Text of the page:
Harry Potter leads the charge this month (the criminal defence barrister not the wizard) with his latest book, Shades of the Prison House, an entertaining and informative exploration of the history of incarceration in the British Isles from Anglo-Saxon times to the present day. It’s not one to miss! But that’s not all we have coming out this month… why not wind down with a book or two on Widor, the renowned organist and composer, or perhaps, with Theodor Fontane, who celebrates his 200th birthday this 2019.
From the evolution of the Roman warship to China’s role in biomedicine, we offer our selection of books to keep your eyes peeled for this May!
Don’t forget, you can get 25% off all of our titles featured in the post with promo code BB685.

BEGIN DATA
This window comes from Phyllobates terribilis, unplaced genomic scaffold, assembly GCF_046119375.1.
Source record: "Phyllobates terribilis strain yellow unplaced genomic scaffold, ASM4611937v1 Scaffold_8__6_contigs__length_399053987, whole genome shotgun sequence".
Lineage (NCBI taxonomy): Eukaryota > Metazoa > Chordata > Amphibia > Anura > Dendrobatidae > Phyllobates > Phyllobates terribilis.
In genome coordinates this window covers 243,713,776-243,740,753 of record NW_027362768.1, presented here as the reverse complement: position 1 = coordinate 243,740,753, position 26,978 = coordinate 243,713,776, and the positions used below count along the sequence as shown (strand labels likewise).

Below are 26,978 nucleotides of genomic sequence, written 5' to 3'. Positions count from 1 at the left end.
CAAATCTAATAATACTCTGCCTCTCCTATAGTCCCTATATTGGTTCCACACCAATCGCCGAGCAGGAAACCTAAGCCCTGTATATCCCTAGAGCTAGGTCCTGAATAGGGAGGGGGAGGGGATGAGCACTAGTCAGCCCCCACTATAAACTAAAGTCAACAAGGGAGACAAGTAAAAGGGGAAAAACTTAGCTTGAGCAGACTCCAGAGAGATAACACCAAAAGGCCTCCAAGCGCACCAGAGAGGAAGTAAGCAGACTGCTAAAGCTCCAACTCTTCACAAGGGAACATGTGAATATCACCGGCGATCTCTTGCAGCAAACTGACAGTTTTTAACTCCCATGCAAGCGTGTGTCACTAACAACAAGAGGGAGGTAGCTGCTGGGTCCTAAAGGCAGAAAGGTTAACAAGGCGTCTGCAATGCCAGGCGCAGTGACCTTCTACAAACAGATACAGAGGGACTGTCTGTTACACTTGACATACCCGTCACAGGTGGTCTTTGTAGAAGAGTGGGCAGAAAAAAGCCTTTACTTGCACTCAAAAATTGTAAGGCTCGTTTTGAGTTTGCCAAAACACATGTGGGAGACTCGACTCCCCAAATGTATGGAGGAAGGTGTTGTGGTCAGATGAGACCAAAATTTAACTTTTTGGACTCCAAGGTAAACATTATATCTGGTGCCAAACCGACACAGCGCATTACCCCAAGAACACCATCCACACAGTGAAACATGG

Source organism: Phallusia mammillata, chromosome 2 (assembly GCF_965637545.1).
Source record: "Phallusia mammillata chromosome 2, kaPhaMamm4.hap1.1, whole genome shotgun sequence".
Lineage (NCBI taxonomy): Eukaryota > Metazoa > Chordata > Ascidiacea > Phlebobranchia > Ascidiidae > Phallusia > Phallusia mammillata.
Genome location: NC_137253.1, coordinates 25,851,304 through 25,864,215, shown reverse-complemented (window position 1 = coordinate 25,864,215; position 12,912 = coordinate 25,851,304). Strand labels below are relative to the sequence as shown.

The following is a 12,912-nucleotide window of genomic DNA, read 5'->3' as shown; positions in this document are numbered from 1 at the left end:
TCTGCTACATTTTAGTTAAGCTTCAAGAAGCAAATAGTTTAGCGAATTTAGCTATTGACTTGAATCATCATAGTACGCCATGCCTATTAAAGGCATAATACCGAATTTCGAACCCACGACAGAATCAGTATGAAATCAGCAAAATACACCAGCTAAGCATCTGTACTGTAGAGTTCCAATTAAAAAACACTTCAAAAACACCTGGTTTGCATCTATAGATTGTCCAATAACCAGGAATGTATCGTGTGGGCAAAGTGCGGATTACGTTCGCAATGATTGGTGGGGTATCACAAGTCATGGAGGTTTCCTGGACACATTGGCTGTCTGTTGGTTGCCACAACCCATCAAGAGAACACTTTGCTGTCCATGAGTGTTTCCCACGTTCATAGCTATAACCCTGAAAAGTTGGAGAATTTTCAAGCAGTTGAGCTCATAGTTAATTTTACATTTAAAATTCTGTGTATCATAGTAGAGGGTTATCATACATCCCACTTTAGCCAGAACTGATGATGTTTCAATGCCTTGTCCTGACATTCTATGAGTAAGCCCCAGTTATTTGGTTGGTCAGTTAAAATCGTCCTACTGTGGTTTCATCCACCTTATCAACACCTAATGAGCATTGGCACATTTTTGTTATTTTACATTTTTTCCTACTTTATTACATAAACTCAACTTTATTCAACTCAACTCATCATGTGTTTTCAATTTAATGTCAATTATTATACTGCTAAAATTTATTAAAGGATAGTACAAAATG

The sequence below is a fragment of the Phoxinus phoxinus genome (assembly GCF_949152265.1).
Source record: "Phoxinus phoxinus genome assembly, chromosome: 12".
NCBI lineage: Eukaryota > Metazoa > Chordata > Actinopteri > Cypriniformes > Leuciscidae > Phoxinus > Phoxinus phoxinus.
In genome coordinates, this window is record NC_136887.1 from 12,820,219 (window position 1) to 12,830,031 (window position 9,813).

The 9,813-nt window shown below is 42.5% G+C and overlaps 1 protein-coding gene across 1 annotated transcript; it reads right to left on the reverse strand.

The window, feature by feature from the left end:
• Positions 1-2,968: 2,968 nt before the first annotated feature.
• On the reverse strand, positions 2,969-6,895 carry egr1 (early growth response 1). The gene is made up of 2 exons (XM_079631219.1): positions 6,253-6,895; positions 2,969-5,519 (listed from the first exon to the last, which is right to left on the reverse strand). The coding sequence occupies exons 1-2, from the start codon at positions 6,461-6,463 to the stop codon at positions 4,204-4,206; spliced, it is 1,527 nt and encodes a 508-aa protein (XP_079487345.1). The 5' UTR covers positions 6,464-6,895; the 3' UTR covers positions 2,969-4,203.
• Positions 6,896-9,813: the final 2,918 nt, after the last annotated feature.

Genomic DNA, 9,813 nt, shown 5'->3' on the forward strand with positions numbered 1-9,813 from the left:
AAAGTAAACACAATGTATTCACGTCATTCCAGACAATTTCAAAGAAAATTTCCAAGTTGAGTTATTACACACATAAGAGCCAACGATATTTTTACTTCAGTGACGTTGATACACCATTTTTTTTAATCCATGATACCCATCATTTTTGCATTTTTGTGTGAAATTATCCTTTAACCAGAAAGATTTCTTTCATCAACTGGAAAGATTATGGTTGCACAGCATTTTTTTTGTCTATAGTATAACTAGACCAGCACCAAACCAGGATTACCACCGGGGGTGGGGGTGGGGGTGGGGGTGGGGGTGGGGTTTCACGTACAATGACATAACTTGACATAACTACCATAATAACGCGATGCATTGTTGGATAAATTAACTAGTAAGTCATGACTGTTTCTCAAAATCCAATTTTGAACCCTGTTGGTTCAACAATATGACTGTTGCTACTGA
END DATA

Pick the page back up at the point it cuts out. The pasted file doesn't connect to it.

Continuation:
Until next time!
A History of Incarceration in the British Isles
Shades of the Prison House explores the history of imprisonment in the British Isles from Anglo-Saxon times to the present day. Drawing on letters, treatises, personal accounts, histories, legal and official reports and studies of prison architecture and design, this book tells the story of prisons, prison life and those who experienced it, be they prisoners, governors, chaplains, warders, reformers or advocates. As entertaining as it is informative, the book examines the nature and quality of imprisonment over the last fifteen hundred years, before surveying present problems and concluding with thoughts on future directions.
Renowned organist, composer, and Paris Conservatory professor Charles-Marie Widor (1844-1937) was a leading figure of the French Romantic organ school. In Widor on Organ Performance Practice and Technique, John Near translates for the first time all the statements from Widor’s Bach Preface that reflect his distinctive and influential approach to performance style and artistic awareness. Correlative source material that clarifies and augments these passages is included after the translations.